Monday’s Music Moves Me: Independence Day 2018

Welcome to the second half of 2018, which happens at noon wherever you are. It’s also two days before Independence Day in the US, and two days before July 4 everywhere else. Fittingly, Michelle a/k/a Naila Moon has us doing patriotic songs today.

  1. Yes, “America” Simon & Garfunkel’s song gets a prog-rock treatment.
  2. Steve Miller Band, “Livin’ In The U.S.A” A great song from 1968, when Boz Scaggs was still a member. Steve Miller is an underrated guitarist.
  3. James Cagney, “Yanke Doodle Dandy” From the 1942 movie of the same name, a biopic of the great American songwriter George M. Cohan. Damn, but that Jimmy Cagney can dance!
  4. Timothy Miller, “God Bless America” For I don’t know how long now, Atlanta Opera tenor par excellence Timothy Miller has been singing this during the seventh-inning stretch at Atlanta Braves Sunday games. In recent years, it’s been the highlight of the ballgame. Timothy loves God, loves his country, loves his family, and loves the Braves, and we’re blessed by his talent. You can buy a copy of him singing this on iTunes.
  5. Arthur Fiedler & The Boston Pops, “Stars and Stripes Forever” The Boston Pops Orchestra frequently plays this at the end of their concerts, a tradition started by their founder and original director Arthur Fiedler. Fiedler loved Sousa marches.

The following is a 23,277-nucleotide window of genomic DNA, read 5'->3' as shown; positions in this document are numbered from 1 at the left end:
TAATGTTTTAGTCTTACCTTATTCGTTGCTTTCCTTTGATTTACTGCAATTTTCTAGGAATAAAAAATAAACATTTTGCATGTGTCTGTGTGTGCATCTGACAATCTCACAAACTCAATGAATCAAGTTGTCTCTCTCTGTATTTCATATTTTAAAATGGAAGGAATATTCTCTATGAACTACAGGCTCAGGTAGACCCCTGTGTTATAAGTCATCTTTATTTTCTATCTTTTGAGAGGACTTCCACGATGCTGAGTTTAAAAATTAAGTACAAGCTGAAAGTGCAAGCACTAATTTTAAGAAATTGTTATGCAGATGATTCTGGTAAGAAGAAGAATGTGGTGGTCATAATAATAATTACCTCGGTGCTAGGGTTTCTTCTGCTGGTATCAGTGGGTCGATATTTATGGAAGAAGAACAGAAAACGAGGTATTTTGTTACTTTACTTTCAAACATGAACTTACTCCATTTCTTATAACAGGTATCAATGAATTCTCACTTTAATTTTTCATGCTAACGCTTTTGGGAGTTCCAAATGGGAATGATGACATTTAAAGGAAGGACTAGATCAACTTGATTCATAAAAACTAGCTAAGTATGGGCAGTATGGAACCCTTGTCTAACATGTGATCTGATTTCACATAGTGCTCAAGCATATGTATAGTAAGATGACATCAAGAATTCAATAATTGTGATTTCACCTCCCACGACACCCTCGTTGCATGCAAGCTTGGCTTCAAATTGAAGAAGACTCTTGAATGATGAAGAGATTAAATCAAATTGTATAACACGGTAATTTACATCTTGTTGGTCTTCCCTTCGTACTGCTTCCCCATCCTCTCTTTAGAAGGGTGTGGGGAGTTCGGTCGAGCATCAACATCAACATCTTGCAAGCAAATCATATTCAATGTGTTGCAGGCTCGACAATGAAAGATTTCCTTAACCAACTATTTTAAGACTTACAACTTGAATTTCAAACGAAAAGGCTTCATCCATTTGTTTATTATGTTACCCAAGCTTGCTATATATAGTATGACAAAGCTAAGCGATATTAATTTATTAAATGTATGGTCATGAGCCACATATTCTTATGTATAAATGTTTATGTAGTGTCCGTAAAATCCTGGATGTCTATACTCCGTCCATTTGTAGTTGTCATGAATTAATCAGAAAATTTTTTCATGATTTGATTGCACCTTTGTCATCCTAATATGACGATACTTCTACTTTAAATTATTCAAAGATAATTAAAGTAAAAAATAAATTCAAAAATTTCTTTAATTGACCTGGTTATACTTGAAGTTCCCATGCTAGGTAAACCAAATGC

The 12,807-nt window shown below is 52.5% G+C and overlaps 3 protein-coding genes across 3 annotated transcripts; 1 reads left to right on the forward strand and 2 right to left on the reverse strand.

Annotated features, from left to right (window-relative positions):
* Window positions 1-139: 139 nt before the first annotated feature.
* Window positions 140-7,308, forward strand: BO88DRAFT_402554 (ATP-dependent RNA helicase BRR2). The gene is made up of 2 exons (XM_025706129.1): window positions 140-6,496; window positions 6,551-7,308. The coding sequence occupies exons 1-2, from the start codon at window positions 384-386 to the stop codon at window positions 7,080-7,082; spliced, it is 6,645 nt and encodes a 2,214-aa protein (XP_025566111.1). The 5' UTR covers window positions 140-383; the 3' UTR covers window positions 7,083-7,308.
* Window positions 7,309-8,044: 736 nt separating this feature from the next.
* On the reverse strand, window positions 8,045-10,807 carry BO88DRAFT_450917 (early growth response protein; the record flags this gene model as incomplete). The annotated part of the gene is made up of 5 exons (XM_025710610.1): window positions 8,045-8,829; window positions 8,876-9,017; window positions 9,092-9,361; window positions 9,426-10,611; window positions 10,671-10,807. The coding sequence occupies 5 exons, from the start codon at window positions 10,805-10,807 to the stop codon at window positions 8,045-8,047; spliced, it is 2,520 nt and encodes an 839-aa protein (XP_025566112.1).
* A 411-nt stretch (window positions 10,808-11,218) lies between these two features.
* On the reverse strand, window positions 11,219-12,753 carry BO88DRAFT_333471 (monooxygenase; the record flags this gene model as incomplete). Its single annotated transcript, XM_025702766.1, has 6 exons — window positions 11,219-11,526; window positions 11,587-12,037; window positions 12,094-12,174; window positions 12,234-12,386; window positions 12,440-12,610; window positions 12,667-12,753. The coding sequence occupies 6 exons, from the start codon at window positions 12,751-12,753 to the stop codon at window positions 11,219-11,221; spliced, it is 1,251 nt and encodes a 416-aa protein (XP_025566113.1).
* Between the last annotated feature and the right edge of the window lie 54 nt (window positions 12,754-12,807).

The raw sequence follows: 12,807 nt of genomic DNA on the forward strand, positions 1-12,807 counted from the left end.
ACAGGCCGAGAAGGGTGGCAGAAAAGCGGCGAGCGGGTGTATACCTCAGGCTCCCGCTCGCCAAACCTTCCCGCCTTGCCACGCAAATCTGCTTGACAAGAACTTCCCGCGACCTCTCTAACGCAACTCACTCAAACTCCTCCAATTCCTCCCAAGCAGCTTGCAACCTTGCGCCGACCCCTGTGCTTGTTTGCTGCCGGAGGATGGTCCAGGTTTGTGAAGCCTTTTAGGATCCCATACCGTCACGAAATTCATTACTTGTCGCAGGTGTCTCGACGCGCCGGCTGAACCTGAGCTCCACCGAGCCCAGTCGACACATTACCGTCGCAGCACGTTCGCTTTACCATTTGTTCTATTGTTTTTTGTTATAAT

6. “America (My Country, ‘Tis Of Thee)” Yes, we borrowed the music to “God Save The King/Queen” from the British and wrote our own lyrics to it. What about it?
  7. “America The Beautiful” The lyrics were written by Katharine Lee Bates in 1895, the music was written by choirmaster and organist Samuel A. Ward several years earlier (as a melody called “Materna”), and the two of them never met. It still ended up being just beautiful.
  8. United States Army Chorus, “Battle Hymn of the Republic” Julia Ward Howe wrote new lyrics to the song “John Brown’s Body” in 1861, and it links the judgment of the wicked to the American Civil War, known in these parts as “The War of Yankee Aggression.”
  9. “You’re A Grand Old Flag” A double shot of George M. Cohan today.
  10. “The Star Spangled Banner” We all know how Francis Scott Key wrote the poem “The Defense of Fort McHenry” in 1814, during the War of 1812. It was set to John Stafford Smith’s melody “To Anacreon In Heaven,” written for the Anacreonic Society, an 18th Century British gentlemen’s club of amateur musicians. This is the full version, with all four verses; generally only the first is sung. Too bad…

And that’s Monday’s Music Moves Me for July 2, 2018.

Monday’s Music Moves Me is sponsored by X-Mas Dolly, Callie, Cathy, Alana, Michelle and Stacy, so be sure and visit them, where you can also find the Linky for the other participants.